Saturday, August 27, 2011

9/28/2009 In Government We (Don't) Trust

I have a huge post in mind re: politics but I thought I'd start simple and make some comments on government in general.  Short and sweet, right?
I spent over an hour last night trying to get the link from an earlier post to show up nicely here, but I'm obviously not tech-smart enough to do it.  So I'll just mention that in an earlier post, I explained what I see as the "problem with people."  And because of that problem, I inherently do not trust governments or expect them to do much good.  I believe that the primary purpose of government is to protect its citizens. 

The tension is, of course, that the meaning of "protect", and the methods used to enforce that protection can be quite subjective.  For example, is it the government's responsibility to 'protect' the institution of marriage?  One could argue that the traditional family unit is the bedrock of a stable community and to disrupt the accepted definition of marriage between a man and a woman is to threaten our very foundation.  But if we are so concerned with the sanctity of marriage, why do we allow divorce?  Why don't we require couples to undergo rigorous pre-marital counseling and connect them with mentors in their marriage in order to ensure that their relationship is a success?  Isn't the astounding number of failed marriages also a threat to our security as a society?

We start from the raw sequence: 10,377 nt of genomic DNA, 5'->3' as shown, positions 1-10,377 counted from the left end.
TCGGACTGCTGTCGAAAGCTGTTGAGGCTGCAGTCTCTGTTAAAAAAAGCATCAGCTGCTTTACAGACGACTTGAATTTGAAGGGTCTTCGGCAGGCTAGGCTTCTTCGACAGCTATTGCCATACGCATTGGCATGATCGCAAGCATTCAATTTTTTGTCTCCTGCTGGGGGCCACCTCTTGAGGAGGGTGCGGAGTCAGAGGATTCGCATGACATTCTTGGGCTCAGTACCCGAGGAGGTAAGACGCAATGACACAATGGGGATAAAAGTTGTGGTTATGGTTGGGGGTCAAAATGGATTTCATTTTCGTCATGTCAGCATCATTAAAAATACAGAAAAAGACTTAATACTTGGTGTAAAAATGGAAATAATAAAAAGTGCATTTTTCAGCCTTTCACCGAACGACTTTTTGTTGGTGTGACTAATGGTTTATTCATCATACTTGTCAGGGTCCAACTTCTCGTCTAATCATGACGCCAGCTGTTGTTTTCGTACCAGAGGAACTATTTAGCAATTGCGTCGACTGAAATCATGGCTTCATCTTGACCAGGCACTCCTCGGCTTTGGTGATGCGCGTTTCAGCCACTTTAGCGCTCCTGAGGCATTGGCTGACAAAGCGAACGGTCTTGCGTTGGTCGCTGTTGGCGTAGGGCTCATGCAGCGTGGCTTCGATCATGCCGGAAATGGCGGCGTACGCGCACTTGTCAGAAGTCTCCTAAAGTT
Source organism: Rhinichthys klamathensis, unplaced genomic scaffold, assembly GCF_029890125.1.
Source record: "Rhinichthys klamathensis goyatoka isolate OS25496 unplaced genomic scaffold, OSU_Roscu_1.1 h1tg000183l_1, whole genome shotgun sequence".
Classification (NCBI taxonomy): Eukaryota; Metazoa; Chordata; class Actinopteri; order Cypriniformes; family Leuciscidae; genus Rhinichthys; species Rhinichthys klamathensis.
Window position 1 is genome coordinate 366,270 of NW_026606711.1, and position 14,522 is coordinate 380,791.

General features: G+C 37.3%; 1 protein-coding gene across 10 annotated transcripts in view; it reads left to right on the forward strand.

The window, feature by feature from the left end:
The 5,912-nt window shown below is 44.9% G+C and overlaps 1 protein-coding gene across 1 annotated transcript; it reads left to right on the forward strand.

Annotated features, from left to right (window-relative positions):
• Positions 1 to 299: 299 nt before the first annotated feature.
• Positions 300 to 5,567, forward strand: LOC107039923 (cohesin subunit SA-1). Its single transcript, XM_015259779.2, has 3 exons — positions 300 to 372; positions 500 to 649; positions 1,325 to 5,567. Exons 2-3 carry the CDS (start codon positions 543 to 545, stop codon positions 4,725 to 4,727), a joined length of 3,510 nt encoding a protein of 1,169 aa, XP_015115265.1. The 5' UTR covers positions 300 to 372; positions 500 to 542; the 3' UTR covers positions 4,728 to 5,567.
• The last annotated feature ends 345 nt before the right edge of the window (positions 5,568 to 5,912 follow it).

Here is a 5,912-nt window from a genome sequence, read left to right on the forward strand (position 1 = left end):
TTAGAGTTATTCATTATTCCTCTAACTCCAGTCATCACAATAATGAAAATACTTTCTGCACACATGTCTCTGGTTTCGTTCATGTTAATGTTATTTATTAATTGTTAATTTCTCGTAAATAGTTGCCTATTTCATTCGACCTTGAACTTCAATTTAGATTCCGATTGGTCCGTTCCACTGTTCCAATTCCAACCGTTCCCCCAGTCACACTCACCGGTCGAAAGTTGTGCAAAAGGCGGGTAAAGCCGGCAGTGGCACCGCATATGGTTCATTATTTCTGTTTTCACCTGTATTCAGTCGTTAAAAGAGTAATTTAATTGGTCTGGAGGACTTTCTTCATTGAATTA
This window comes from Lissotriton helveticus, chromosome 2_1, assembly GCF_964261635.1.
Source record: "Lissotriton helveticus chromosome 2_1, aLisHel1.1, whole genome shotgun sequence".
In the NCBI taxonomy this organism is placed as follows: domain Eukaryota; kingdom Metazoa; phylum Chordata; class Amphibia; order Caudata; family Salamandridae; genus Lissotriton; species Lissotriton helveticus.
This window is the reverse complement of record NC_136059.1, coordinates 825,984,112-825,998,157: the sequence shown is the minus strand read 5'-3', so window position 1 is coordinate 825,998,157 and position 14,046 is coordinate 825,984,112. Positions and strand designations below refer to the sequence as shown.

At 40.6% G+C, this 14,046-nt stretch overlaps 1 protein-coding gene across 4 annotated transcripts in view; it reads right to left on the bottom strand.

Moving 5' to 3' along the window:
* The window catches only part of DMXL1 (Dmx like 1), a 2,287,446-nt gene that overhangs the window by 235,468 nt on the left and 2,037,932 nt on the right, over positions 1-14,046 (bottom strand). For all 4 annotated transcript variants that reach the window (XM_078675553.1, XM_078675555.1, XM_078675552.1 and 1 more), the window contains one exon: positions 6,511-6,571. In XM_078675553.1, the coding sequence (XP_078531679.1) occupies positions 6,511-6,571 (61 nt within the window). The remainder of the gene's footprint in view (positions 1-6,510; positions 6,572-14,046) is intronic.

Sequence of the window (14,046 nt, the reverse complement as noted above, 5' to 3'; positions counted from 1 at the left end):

How far should the government go to protect our wellness?  Why do we expect our government to protect our health insurance coverage but not our health?  In other words, why can the government require a company to insure me but can't require me to take care of my body by avoiding fried food and tobacco? 

At what point is an unborn baby considered a citizen whose life is worthy of protection?  If we really care about protecting children, why aren't we doing more to prevent unwanted pregnancies from happening rather than terminating the innocent life that's been created? 

Can the government protect our hearts?  I mean, I support freedom of expression but I personally believe we would feel a little better about ourselves if words like n*gger, f*got and the like were permanently banned from spoken language.

These questions are partly why I expect the government to fail.  Not only is it comprised of inherently selfish people who ultimately serve their own purposes (even if those purposes affect the greater community for good), but it also is completely useless in solving the primary problem of our humanity.  (I think that may be a circular argument)  I believe that unless a person's heart can be changed from a propensity towards evil to an effort for generous, sacrificial, selfless living, then the mess of our society can't really improve.  Not for all the legislation in the world.  And no federal law, no government program, can change hearts. 

So I don't put my trust in the government.  I respect it as a member of this society.  I voice my opinions as a responsible citizen.  But my hope doesn't rest in Washington, D.C.        

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